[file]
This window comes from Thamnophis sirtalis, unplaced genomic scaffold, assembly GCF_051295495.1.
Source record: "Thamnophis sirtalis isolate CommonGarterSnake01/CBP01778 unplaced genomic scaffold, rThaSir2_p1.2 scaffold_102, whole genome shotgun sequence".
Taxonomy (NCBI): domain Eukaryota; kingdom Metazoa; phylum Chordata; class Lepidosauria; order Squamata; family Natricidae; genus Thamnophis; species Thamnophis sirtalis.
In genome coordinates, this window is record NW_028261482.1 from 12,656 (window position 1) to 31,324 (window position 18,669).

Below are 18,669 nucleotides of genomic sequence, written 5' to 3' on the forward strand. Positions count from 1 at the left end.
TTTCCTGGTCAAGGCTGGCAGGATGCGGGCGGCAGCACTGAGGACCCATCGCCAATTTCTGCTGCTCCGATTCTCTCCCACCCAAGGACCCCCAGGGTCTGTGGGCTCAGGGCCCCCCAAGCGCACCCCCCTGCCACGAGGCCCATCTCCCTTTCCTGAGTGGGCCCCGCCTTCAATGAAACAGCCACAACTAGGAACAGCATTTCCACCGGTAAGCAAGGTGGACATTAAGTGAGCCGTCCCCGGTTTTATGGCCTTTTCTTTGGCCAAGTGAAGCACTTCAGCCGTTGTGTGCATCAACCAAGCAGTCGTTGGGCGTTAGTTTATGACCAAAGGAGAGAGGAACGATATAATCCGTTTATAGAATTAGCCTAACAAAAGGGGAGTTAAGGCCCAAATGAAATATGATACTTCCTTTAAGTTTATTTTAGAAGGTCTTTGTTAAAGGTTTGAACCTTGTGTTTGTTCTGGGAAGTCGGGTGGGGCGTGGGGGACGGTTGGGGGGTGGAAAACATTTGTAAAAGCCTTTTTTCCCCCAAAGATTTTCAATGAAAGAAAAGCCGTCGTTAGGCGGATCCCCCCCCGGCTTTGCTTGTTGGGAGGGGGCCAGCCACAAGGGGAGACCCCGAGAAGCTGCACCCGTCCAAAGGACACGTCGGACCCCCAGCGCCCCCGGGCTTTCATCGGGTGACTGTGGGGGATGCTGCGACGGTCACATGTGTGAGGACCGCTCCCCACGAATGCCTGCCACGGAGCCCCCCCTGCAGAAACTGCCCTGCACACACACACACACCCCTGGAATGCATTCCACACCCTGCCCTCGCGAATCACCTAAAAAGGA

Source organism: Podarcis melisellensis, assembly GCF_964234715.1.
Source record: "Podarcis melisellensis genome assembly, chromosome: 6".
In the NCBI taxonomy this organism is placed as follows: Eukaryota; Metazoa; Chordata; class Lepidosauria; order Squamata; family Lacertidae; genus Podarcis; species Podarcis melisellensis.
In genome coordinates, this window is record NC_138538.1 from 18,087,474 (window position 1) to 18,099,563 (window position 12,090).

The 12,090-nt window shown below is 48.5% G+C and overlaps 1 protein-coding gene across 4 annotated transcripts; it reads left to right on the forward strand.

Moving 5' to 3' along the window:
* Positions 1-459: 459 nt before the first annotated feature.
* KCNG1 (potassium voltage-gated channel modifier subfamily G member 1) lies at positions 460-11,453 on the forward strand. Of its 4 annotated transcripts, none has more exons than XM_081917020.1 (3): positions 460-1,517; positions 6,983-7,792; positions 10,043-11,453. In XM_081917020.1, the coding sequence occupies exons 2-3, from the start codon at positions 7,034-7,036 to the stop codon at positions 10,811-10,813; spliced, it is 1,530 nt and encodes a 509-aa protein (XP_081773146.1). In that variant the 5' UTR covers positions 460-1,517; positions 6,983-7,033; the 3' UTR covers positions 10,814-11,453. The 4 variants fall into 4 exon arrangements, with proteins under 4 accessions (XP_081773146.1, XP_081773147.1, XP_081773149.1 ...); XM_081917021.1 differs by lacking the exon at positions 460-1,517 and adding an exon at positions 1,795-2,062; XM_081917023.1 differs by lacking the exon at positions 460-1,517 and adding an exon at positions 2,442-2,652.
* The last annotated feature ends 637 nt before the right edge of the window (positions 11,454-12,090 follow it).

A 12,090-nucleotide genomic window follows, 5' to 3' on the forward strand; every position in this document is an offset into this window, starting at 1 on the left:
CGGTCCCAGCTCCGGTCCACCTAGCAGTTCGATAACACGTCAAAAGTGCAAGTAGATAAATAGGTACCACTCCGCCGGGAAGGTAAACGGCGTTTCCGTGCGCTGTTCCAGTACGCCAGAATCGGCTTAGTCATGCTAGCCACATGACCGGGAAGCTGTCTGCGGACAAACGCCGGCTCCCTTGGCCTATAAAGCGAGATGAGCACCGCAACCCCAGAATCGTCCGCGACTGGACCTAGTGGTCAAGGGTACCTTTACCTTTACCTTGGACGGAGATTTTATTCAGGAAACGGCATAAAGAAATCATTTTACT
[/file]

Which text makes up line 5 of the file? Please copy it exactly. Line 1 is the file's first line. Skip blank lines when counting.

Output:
Below are 18,669 nucleotides of genomic sequence, written 5' to 3' on the forward strand. Positions count from 1 at the left end.